Replica edition News Newsletters Sports Opinion Obituaries Religion Features Where to Buy Contact Photos

RELIGION: Our nightly visitors

by Gene Linzey | April 19, 2023 at 4:00 a.m.

Our nightly visitors for the past year have been possums. Excuse me -- opossums.

Possums without the "o" are phalangeriformes. (I know, it's hard to pronounce.) They are arboreal marsupials and are native to Australia, New Zealand, New Guinea, Tasmania and the Solomon Islands. They might be related to kangaroos.

It's opossums (with the "o") who live in North and South America. They're part of the Didelphimorphia (another funny word) order of marsupials. The Virginia Opossum is the only opossum group found in the United States and Canada, although they also extend south to Central America.

The name "opossum" seems to have originated from the Proto-Algonquian native American tribe. The original word (something like "wa-pa-themwa") could mean "white dog" or "dog-like beast." Early American colonists described them as "head like a swine, tail like a rat, and the bigness of a cat."

Somehow wa-pa-themwa morphed into opossum but many folks simply call them "possum."

There are approximately 103 kinds of opossums in the world, ranging from the pygmy opossum to the domestic cat-sized Virginia Opossum.

As the old Santa Fe Trail ran from Missouri through Kansas to New Mexico, our property seems to be in the path of the Old Opossum Trail. Where it starts and ends, I don't know, but those critters like our cat food!

The "dog-like-beast" I trapped early this morning was the 13th opossum we caught, and today is Friday. Therefore, I've named it "Friday, the 13th."

Opossums prefer wooded areas and many live in hollow trees or stumps. But they'll accept abandoned dens of other animals, rock crevices and wood piles. And since humans have invaded the forests, opossums have adapted to living under houses and sheds. Homeowners consider them pests as they often cause damage to property, lawns and gardens.

They may grow as long as 40 inches from head to tail and weigh between 8.8 and 13.2 pounds, but the largest one on record lived in Missouri and weighed 16 pounds and 2.6 ounces!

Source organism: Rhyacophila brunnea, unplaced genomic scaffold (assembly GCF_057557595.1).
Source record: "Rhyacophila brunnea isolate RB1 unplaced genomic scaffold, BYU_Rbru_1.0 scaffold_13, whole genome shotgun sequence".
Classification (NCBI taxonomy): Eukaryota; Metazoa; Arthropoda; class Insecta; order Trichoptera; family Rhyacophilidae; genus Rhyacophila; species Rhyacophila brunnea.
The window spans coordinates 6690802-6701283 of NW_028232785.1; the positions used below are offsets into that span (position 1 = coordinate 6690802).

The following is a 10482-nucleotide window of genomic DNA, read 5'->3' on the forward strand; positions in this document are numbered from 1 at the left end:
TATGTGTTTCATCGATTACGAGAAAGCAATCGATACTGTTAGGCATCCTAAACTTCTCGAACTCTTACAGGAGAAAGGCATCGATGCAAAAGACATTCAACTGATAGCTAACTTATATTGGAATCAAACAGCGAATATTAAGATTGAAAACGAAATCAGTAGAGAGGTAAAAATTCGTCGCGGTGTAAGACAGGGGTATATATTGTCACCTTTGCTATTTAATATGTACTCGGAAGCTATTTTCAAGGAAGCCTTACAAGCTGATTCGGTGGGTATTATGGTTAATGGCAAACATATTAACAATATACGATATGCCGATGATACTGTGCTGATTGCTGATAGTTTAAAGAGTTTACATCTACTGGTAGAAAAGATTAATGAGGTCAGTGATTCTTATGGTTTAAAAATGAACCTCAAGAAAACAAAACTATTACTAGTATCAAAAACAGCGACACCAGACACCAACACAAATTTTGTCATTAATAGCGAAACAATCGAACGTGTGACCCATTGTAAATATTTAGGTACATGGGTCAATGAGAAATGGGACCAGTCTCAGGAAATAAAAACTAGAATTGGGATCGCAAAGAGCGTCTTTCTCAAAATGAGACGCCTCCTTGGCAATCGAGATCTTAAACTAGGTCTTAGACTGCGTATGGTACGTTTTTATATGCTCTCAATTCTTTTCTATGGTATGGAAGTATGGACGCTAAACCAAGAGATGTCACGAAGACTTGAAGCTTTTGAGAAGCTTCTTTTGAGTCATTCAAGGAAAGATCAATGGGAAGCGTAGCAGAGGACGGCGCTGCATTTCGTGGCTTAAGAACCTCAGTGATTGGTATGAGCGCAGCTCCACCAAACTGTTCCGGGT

Opossums are omnivores and scavengers. They'll eat almost anything, including garbage scraps and dead animals. That's why they get in trouble with homeowners who find their garbage bins overturned. These nosy marsupials also get themselves killed on highways by investigating roadkill and by crossing the street without looking both ways.

They also eat grass, leaves, fruit, nuts, insects, rodents, birds and snakes. Occasionally, they go after chickens and five years ago our Buff Orpington rooster killed an opossum that was attacking the hens.

Opossums have many predators, including large owls, hawks, wolves, coyotes, snakes, bobcats, foxes and even dogs. If surprised while on the ground, the critter may act like it's dead. You've probably heard the phrase "playing possum." They typically live up to four years in the wild but may live up to eight years in captivity.

Opossum was once enjoyed as food in the southern United States where "possum hunting" was a popular fall and winter sport. Some folks reported that they taste like dark game meat; others compared the taste to lamb or even duck. Some early American colonists said it tastes like a pig.

Yes, you can eat opossum. However, you need to take extra care in the way you cook them as they can be a vessel for a whole host of germs and bacteria. But you will never find opossum on my table -- just in my trap. I catch them and let them go in the forest.

When I was told that opossums carry diseases, I looked it up and found that they can carry leptospirosis, tuberculosis, relapsing fever, tularemia, spotted fever, toxoplasmosis, coccidiosis, trichomoniasis and Chagas disease. (You might have to look up some of those words.)

But there's something worse than messing with opossums and getting bad diseases and that's ignoring God and disobeying Him.

Life is full of challenges, misunderstandings and emotional pitfalls. The Bible teaches that if we pay attention to the Lord, He will help us make correct decisions in all aspects of life and teach us how to relate to others. His most important concern is how we relate to Him, and our eternal future depends on this relationship.

John 3:16 sums up the New Testament and reveals that God wants us in heaven with Him. We don't know how long we'll live on earth but, if we choose to honor and live for the Lord now, we'll have a very long forever in heaven with God.

I hope to see you there.

S. Eugene Linzey is author, speaker and mentor. Send comments and questions to [email protected]. Visit his web site at The opinions expressed are those of the author.

Print Headline: Our nightly visitors


Sponsor Content